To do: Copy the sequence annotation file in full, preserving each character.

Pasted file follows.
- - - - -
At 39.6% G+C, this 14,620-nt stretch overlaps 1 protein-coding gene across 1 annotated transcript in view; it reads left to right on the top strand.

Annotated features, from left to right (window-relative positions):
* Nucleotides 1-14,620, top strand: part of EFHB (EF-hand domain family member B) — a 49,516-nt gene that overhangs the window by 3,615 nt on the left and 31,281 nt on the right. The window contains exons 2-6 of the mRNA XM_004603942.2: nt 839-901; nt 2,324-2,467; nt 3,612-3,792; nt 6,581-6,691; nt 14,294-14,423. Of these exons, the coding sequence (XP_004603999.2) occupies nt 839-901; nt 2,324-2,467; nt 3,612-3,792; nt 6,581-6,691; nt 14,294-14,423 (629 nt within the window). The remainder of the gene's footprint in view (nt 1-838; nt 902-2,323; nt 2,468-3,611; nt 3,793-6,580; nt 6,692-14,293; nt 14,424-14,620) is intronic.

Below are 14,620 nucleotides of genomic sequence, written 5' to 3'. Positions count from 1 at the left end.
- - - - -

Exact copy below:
At 39.6% G+C, this 14,620-nt stretch overlaps 1 protein-coding gene across 1 annotated transcript in view; it reads left to right on the top strand.

Annotated features, from left to right (window-relative positions):
* Nucleotides 1-14,620, top strand: part of EFHB (EF-hand domain family member B) — a 49,516-nt gene that overhangs the window by 3,615 nt on the left and 31,281 nt on the right. The window contains exons 2-6 of the mRNA XM_004603942.2: nt 839-901; nt 2,324-2,467; nt 3,612-3,792; nt 6,581-6,691; nt 14,294-14,423. Of these exons, the coding sequence (XP_004603999.2) occupies nt 839-901; nt 2,324-2,467; nt 3,612-3,792; nt 6,581-6,691; nt 14,294-14,423 (629 nt within the window). The remainder of the gene's footprint in view (nt 1-838; nt 902-2,323; nt 2,468-3,611; nt 3,793-6,580; nt 6,692-14,293; nt 14,424-14,620) is intronic.

Below are 14,620 nucleotides of genomic sequence, written 5' to 3'. Positions count from 1 at the left end.